(Published in 2009 in the Bandra festival mag)
Much as I shrink from opening sentences with the pompous ‘Contrary to popular belief’ cliché, I have no choice but to give in here. So, contrary to popular belief, I never heard the cheerful Birdie song even once during the year I lived in Bandra. Heck, I didn’t even hear Eric Clapton’s Wonderful Tonight. I’m still in deep shock. Why weren’t the stereo players in the Catholic neighbourhood spinning stereotypes? Had the world changed so drastically when I wasn’t looking?
Oddly, it’s Simon & Garfunkel who always come to mind when I think back (fondly, of course) on my days as a ‘Bandra bugger’. I like to believe that I stumbled upon the inspiration for 7 O'Clock News / Silent Night in a leafy lane one evening. Christmas was round the corner, and choir singers were enthusiastically giving nightingales a terrible complex in one of the buildings on St. Cyril Road. A listless chauffeur in a car parked below was dreaming of dinner while listening to the Hindi news. The swell of the choir, the crackle of the radio and a staccato voice urgently delivering grim news, ooooh. It gave new life to a tired old phrase: Art Garfunkel imitates life. (Sorry Paul, deeply regret that I couldn’t fit you in).
Every bit as precious as the snatch of music I’ve waxed eloquently on above, is a snippet of conversation I overheard on another of my evening perambulations in the neighbourhood: an irate father sternly threatening his downcast son that he’d give him ‘good pasting’ when they got home. I struggled to contain the insane urge to hurl myself into the irate father’s hirsute arms. While that remark didn’t quite make up for the Birdie song, it reassured me that the good old Bandra was still there - somewhere.
Those experiences go into my crammed memory chest, along with my first meeting with Ernest Fernandes - who, incidentally, does not live up to his name, hallelujah. Mr. Fernandes was mine host in a charming Catholic quarter of Bandra, strategically situated within walking distance of Hearsch, Café Andora, Candies and Mac Craig – a prime location for incorrigible snackers like myself. We eyed each other wearily and warily as I entered his house. I’d seen about 50,896 unsuitable apartments in Bandra, he must have met an equal number of unsuitable prospective tenants, and really, we weren’t in the mood to have a cosy chat about life, the universe and everything. But God, as always, has other plans, and that’s exactly what we found ourselves engrossed in while the broker glanced frequently at her watch. She wasn’t doing it surreptitiously either, but I ignored the hint. It’s not every day that you enjoy stimulating conversations with complete strangers, after all.
What did we talk about? Mr. Fernandes’s karmic fear of being caught in dark alleys by vengeful copywriters he’d gleefully tortured during his marketing career. Wives of the stung copywriters would tearfully plead with their children to pay attention to Messrs Wren & Martin and Strunk & White or else that dreadful Mr. Fernandes would box their ears when they grew up. Legends get around and he was justifiably wary when it came to light that I happened to be a (shudder) copywriter too. I warmly assured Mr. Fernandes that I don’t carry nail files in my handbag, leave alone steak knives.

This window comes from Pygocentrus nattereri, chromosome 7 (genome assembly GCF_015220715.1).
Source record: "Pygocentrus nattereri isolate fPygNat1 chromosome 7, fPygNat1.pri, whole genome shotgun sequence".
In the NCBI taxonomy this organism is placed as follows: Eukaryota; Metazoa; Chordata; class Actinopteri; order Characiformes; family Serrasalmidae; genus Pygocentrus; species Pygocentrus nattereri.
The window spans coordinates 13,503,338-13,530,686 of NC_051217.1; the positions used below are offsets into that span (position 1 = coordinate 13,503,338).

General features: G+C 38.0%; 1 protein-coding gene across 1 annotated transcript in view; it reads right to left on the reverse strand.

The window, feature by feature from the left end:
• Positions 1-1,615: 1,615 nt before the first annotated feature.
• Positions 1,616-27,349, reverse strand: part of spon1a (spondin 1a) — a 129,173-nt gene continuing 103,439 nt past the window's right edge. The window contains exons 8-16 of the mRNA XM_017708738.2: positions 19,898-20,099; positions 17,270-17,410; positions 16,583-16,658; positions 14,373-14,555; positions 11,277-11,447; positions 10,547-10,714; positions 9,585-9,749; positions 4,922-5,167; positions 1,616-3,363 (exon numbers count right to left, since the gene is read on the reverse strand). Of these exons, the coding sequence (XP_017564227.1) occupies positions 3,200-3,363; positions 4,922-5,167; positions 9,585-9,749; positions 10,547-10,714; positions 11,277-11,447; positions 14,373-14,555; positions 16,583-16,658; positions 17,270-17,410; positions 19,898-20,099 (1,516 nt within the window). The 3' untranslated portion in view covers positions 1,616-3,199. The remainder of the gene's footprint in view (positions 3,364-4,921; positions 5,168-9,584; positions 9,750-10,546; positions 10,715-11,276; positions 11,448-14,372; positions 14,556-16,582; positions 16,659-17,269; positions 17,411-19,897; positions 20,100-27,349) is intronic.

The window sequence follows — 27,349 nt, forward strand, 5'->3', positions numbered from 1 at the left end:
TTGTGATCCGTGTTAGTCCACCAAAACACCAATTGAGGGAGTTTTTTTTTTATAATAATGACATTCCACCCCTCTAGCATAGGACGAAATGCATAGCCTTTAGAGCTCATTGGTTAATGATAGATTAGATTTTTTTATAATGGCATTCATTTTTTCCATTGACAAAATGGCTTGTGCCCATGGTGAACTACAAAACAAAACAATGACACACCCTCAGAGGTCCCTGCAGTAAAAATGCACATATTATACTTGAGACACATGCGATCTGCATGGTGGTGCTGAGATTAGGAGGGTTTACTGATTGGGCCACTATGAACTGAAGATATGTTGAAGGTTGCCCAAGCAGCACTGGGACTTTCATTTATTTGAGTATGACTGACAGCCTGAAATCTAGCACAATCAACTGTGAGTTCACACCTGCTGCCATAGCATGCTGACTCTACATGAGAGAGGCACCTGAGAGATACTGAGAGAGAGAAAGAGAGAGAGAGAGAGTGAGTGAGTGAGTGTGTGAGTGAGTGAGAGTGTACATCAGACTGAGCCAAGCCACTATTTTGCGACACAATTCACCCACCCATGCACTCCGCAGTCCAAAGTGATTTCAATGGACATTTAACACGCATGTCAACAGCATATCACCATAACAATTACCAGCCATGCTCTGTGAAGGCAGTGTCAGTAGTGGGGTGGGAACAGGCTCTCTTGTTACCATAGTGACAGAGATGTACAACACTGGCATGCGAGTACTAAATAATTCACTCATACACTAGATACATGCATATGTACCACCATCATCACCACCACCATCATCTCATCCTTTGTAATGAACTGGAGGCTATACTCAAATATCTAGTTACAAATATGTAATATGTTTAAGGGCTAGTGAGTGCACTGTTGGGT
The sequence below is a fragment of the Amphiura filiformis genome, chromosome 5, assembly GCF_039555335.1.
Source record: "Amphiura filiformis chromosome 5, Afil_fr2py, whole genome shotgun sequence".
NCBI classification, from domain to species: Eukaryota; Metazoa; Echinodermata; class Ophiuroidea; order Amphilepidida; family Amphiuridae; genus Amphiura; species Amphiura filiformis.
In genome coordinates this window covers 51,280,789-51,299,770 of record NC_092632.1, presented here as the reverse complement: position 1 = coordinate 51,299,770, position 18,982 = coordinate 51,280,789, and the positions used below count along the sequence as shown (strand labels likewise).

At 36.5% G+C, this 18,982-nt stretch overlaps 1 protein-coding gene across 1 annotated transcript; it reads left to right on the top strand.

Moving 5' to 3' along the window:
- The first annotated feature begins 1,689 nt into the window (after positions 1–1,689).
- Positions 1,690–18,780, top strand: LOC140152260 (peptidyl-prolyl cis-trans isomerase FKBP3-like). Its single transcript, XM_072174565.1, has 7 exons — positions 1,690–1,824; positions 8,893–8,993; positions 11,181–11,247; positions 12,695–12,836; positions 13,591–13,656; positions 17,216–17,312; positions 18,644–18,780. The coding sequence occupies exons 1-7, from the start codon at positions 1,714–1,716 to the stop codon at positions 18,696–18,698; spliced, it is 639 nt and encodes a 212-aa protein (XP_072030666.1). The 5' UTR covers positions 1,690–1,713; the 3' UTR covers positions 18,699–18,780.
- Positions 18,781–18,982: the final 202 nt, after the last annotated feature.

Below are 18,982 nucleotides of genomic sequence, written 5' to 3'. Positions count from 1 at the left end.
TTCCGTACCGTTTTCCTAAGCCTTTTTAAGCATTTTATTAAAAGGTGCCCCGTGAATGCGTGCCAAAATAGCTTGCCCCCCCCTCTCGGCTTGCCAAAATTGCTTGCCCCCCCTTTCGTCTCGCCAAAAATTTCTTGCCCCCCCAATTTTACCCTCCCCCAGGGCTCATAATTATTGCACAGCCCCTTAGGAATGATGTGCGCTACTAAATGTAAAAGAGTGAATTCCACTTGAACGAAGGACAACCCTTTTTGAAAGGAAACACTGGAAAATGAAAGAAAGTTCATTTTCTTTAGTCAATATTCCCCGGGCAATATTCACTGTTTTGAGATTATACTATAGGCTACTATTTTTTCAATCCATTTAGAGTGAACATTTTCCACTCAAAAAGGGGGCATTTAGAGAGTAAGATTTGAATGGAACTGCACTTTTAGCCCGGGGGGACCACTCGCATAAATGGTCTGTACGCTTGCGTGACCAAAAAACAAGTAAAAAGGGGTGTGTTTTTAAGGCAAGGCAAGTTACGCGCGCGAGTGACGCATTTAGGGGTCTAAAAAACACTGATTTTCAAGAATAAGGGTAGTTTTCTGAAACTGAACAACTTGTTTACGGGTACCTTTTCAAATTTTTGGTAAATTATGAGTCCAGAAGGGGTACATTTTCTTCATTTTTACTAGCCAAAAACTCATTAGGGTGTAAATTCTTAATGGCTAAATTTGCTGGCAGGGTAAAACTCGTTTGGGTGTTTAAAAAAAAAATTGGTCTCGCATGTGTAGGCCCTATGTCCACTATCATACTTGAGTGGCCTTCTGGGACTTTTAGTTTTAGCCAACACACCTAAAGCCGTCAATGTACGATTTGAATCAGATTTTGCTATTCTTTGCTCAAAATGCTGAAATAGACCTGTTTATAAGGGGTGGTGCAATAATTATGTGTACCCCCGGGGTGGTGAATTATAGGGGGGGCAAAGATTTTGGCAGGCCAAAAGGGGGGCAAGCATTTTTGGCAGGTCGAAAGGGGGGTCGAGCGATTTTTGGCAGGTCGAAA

The conversation lazily drifted to the habits of nuns (my lips are primly sealed), and a book I’d just reviewed: Nalini Jones’s What They Call Winter. When Mr. Fernandes knowledgably informed me that the fictional Santa Clara in her book was based on this very area, and that her ancestral home was spitting distance away, those were not goose bumps I experienced, but goose hills. My inner Hindu surfaced and threw some soul-stirring questions at me: Was it the spirit of one of Nalini Jones’s ancestors who led me to this lovely house as thanks for the glowing review? And, more importantly, was it a Casper the Friendly Neighbourhood Ghost sort of spirit or more like something in The Exorcist?
Chez Nous (Our Home) - that was the name of well, our home in Bandra. It went down a treat with our Bordeaux and Brie friends, but it didn’t go down at all with many others. Picture this: it’s 3 am, a Meru cab is on its way to escort my drowsy husband to the airport, and the confused driver calls up - he’s been going round (and round and round and round and round) in circles looking for a building called Shaynu. He’s not exactly affable at this point – can’t blame him, can you? After dealing with that tedious issue, we brace ourselves for the next inevitable stumbling block: ‘Not Sant Squirrel Road, it’s Saint Cyril Road,’ we groan. Gosh, that was a terribly frustrating experience, but we giggled effervescently through it each time it happened. Admittedly, we laughed a lot that year.
When we eventually decided to a hunt for a home of our very own, we were extremely picky and choosy about certain things - for starters, we made darn well sure that even non-Alliance Française alumni could pronounce the name without stumbling. I have to wryly confess though, that when Meru cabbies come calling these days, it isn’t as much fun anymore. Sigh. Fortunately, Bandra is walking distance away, and if you see a shadowy figure lurking pensively around St. Cyril Road every now and then, please don’t give me good pasting - I’m just waiting to hear the Birdie song.